Why Cricket Australia has done Justin Langer a favour

The decision by Cricket Australia to offer former coach Justin Langer only a short-term contract extension this past week has produced an unprecedented outpouring of opinion.

Regrettably, much of the opinion from Langer’s former team mates has centred around themes of disloyalty, and how Cricket Australia could treat such a decorated former player so shabbily.

The truth is, from a career development and leadership perspective, Cricket Australia has done Langer a big favour.

While most of us in this story are mere observers and not close to the inner workings, it’s fairly clear from the senior players themselves, all was not well when the team returned to Australia in August last year. The tour of West Indies and Bangladesh had not produced good results, and the players appeared flat. Reports of player unrest date back to the Ashes tour of 2019.

Photograph provided by the author, from the World Cup match at Manchester 2019. Player unrest was already reported to be occurring only 18 months into Langer’s reign.

To their credit, the players gave Cricket Australia and Langer some unvarnished feedback six months ago, that his micromanaging style and intensity was waring thin after almost four years in the job, two of which were in COVID bubbles.

There are varying reports about how Langer received that feedback. However, it did appear evident to observers during the recent T20 World Cup in Dubai and home Ashes series that Langer was providing deputy coaches Andrew McDonald and Michael di Venuto greater autonomy. The players did appear happier, with two pieces of silverware further evidence of improvement. For that, all parties involved should be commended.

The raw ingredients for an automatic contract extension for Langer in June 2022 may have existed. That would have been a popular decision, but certainly not automatic. As an employer, Cricket Australia has to consider multiple factors before offering big-money contracts. Results are one thing, but then there are the views of players, sponsors, and broadcasters.

They must also consider the state of the team, especially after two years of bubble life, with more to come. Do the players need to hear a different message? What would benefit emerging talent like Cameron Green, Alex Carey and Josh Inglis the most? And of course, who does new captain Pat Cummins want to work with? Was Langer a man more suited to the war than the peace?

“Was Langer a man more suited to the war than the peace?”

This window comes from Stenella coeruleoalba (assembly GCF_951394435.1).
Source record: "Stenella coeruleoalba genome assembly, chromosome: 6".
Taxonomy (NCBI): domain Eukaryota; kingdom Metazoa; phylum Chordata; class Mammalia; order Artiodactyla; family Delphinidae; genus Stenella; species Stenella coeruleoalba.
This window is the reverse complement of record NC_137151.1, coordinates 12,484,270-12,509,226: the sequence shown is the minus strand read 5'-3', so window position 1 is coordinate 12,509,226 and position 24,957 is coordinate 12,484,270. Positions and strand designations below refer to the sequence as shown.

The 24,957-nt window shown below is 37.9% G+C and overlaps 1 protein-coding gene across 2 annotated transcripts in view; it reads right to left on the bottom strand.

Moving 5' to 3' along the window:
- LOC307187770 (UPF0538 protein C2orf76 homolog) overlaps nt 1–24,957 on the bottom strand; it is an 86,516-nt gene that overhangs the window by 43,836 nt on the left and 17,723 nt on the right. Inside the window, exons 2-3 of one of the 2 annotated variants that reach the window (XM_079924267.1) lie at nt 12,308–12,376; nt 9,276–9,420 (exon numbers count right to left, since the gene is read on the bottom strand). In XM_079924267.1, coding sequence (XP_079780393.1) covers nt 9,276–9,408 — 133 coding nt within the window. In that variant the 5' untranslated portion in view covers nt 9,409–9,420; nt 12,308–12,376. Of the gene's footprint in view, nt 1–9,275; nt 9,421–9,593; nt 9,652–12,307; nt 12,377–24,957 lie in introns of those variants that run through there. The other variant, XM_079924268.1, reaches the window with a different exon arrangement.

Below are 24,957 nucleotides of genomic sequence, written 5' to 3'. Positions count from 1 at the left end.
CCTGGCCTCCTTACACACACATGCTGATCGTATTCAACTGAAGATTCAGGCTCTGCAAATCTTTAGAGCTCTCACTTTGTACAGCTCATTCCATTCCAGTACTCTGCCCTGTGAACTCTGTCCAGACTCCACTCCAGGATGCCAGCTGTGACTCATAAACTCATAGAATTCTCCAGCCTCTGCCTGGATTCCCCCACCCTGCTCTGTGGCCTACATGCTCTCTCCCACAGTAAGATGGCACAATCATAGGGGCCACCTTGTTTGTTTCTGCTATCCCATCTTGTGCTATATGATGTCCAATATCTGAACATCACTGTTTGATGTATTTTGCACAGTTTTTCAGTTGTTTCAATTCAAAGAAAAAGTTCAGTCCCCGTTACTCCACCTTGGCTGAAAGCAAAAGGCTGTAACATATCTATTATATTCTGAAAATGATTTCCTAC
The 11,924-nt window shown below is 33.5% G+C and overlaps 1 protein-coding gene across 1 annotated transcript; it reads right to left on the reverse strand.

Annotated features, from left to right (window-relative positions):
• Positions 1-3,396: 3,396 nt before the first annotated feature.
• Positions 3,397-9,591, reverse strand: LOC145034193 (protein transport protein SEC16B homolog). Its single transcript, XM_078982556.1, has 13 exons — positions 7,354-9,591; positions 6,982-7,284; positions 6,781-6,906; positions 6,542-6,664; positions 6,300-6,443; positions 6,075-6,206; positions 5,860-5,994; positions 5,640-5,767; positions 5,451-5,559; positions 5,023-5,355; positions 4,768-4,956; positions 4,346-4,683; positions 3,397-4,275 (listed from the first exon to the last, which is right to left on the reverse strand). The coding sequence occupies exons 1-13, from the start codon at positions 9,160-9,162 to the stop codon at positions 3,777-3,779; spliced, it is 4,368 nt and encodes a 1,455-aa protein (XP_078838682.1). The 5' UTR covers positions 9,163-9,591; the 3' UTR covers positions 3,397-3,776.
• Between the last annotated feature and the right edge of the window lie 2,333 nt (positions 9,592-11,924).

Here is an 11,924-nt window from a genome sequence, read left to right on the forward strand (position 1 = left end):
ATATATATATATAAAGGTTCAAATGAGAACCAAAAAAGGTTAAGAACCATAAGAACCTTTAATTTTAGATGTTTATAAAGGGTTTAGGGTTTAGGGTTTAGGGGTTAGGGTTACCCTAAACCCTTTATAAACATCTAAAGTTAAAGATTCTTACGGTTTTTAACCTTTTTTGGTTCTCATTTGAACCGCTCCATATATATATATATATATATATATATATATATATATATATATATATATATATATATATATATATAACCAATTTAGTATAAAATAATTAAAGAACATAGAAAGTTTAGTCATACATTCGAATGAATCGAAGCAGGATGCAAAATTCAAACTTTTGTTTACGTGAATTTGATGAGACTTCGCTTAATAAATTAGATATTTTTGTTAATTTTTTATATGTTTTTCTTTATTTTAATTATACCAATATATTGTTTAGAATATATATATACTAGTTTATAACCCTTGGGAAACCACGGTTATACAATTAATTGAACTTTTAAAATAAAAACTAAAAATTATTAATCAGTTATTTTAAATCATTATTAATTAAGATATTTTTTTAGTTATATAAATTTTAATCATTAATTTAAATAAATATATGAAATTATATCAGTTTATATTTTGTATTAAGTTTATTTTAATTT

Cricket Australia has had its detractors, and rightfully so. A revolving door of senior executives and board shuffling signals an organisation still far from governance and operational stability. However, one thing it has learned over the past few years, as in other sports like AFL – player views are critical. Failure to hear player feedback, when it is as loud as it seemed in August 2021, is pure folly.

Cricket Australia has been a whipping post in all of this, especially from Langer’s former team mates, the “dream team” from the early 2000s. But they all seem to be equating the number of runs scored and tests played by Langer as the sole test for his ongoing suitability as coach. That’s not the yardstick. It’s whether the players are responding to Langer’s messages, and whether they are sufficiently motivated by him to be better tomorrow than they are today. If Cricket Australia took all its feedback on and felt it should explore the market for new options, then it should. And it now will.

“They all seem to be equating the number of runs scored……as the sole test for his ongoing suitability as coach. That’s not the yardstick”

Sport incites passion, and with so many people invested in cricket, there is huge thirst for the details behind this decision. Cricket Australia knows those details, but have only dropped crumbs to the media, with words like “reset” and “new direction”. While frustrating to many, they have done this out of respect to Langer.

Everyone has areas for development, and Langer’s seem to be more well known to the public than most. There is nothing to be gained by Cricket Australia in going over this again in graphic detail. To do so would potentially turn future employers of Langer away – including the old enemy, England. They have kept their feedback as much “in house” as they can, and in a mark of further respect to Langer, offered him a short-term extension so he could finish on his terms after the T20 World Cup defence at home later this year.

Langer said no, and wrote an extremely graceful and dignified piece earlier this week confirming his decision. He leaves with head held high, and potentially the biggest and most lucrative challenge of his coaching career ahead of him, assuming he and the ECB want to do business together.

The on-field Mens’ team action will continue this weekend, with Langer maybe watching from a Perth hotel room as he quarantines ahead of reuniting with his family for the first time since September. As he contemplates his next steps, he may have mixed feelings about the past six months. But he is armed with intimate knowledge of his leadership style that should serve him extremely well in future interviews. His self-awareness should never be higher. For that, he has his former employer to thank. 

FOUNDER: Lewis Williams

EMAIL: lewis@cadenceleadershipadvisory.com.au

MOBILE: 61 (0) 477 371 665

LINKEDIN: https://www.linkedin.com/in/lewis-williams- cadenceleadershipadvisory/

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